Year : 2017  |  Volume : 9  |  Issue : 2  |  Page : 85-90

Estimation of CCL2/MCP-1 levels in serum and gingival crevicular fluid in periodontal health, disease and after treatment – A clinico biochemical study

1 Department of Dentistry, Sri Padmavathi Medical College for Women, SVIMS, Tirupati, Andhra Pradesh, India
2 Department of Periodontics, KMC Hospital, Sadhana Multispeciality Hospital, Divyapur, Auraiyadh, Uttar Pradesh, India
3 Pondicherry Institute of Medical Sciences, Pondicherry, India
4 Department of Periodontics, CKS Teja Institute of Dental Sciences, Tirupati, Andhra Pradesh, India

Correspondence Address:
Dandu S M Babu
Department of Dentistry, Sri Padmavathi Medical College for Women, SVIMS, Tirupati, Andhra Pradesh
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Source of Support: None, Conflict of Interest: None

DOI: 10.4103/jofs.jofs_113_17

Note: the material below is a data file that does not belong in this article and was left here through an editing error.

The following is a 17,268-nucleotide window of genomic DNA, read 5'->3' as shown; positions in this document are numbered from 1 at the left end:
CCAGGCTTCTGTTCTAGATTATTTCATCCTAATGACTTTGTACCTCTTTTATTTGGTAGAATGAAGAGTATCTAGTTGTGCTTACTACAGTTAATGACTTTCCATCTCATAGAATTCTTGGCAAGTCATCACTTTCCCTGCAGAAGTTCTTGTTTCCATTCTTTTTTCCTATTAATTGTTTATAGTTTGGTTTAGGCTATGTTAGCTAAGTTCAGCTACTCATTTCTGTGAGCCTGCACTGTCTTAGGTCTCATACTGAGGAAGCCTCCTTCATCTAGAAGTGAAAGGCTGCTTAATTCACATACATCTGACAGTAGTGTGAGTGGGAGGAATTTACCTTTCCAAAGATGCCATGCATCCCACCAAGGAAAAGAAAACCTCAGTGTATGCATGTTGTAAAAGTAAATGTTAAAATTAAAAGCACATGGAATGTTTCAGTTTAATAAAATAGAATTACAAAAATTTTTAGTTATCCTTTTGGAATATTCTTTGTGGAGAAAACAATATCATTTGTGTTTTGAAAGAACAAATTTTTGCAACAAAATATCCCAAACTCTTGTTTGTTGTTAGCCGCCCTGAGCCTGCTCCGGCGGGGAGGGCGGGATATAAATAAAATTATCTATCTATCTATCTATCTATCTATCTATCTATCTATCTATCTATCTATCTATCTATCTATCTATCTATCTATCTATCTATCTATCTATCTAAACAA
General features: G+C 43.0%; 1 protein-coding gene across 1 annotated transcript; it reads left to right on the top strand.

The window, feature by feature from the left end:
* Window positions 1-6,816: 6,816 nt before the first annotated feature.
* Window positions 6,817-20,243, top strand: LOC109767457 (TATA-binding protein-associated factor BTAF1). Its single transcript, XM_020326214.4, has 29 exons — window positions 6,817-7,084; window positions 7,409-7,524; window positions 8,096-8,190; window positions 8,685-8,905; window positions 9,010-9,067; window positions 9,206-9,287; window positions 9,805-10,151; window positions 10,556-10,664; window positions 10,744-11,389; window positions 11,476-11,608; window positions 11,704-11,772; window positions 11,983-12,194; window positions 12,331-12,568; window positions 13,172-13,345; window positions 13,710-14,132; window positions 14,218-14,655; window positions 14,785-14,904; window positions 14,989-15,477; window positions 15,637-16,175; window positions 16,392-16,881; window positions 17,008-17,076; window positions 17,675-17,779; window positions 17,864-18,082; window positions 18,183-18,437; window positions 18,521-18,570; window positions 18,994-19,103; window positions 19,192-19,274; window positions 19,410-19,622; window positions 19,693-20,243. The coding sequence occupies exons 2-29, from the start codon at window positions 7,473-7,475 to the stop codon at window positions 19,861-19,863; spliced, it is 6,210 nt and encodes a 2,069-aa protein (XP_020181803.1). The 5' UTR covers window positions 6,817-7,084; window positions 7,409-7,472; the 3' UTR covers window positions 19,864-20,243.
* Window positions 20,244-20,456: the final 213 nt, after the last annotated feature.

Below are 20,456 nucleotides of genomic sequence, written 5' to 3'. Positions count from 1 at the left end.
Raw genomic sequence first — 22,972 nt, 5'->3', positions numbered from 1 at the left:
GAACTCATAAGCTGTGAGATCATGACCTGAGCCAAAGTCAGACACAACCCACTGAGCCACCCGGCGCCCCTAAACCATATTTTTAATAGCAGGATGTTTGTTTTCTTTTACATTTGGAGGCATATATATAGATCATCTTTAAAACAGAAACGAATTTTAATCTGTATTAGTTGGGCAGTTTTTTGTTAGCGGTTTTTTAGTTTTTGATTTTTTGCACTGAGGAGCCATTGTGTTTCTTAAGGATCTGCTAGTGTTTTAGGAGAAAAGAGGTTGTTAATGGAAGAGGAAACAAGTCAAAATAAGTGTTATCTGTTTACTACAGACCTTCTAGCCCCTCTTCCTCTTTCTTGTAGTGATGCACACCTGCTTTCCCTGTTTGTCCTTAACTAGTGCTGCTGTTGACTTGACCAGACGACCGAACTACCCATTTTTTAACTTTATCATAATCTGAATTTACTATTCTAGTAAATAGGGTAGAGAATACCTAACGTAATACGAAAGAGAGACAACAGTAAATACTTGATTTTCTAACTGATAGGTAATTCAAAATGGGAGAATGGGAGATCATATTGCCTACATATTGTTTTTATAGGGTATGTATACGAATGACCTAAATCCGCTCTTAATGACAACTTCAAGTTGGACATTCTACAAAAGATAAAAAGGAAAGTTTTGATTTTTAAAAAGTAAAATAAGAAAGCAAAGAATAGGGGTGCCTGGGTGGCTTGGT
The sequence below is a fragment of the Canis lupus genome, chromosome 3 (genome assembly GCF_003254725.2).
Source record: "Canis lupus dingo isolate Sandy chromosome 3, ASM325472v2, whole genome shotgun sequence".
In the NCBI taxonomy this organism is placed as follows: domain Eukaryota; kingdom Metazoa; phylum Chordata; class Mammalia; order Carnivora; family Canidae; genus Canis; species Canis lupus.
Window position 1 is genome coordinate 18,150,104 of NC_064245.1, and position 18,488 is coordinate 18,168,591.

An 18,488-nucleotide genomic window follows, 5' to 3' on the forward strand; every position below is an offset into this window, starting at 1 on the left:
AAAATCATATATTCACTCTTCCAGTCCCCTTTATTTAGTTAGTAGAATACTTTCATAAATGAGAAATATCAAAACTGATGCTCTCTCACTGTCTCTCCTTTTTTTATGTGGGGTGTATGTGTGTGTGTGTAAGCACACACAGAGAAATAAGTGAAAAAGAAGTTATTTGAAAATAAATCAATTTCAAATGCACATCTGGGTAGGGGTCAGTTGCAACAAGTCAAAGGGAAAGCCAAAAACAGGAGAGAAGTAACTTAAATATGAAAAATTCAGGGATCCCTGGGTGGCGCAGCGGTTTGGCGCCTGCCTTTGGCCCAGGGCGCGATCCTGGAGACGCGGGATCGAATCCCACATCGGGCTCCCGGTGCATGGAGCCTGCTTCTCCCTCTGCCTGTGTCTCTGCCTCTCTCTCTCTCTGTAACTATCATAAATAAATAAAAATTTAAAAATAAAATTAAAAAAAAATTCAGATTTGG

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Background: The objective of the present study was to evaluate the role of monocyte chemoattractant protein-1 (MCP-1), in periodontal disease (PD) progression and also to investigate the effect of periodontal therapy on MCP-1 concentration in serum and gingival crevicular fluid (GCF). Materials and Methods: Clinical parameters including gingival index, pocket probing depth, and clinical attachment level were recorded for 60 subjects, who divided into four groups. Group I (healthy, n = 20), Group II (gingivitis, n = 20), Group III (chronic periodontitis, n = 20), and Group IV (after treatment group, n = 20). Scaling and root planning (SRP) was performed, and GCF and serum were collected initially and after 12 weeks of treatment. MCP-1 levels were estimated using enzyme-linked immunosorbent assay. Results: The mean MCP-1 concentration in GCF and serum was found to be the highest in Group III, and significantly defers from Groups I, II, and IV. The results of present study also suggest that MCP-1 levels increased progressively in GCF and serum from healthy to periodontitis subjects and levels decreased considerably after SRP. Conclusion: As the PD progresses, there is a substantial increase of MCP-1 concentrations in serum and GCF. The data indicate that high GCF and serum levels of MCP-1 are at a significantly greater risk for the progression of periodontitis. However, controlled, longitudinal studies are needed to confirm this possibility.

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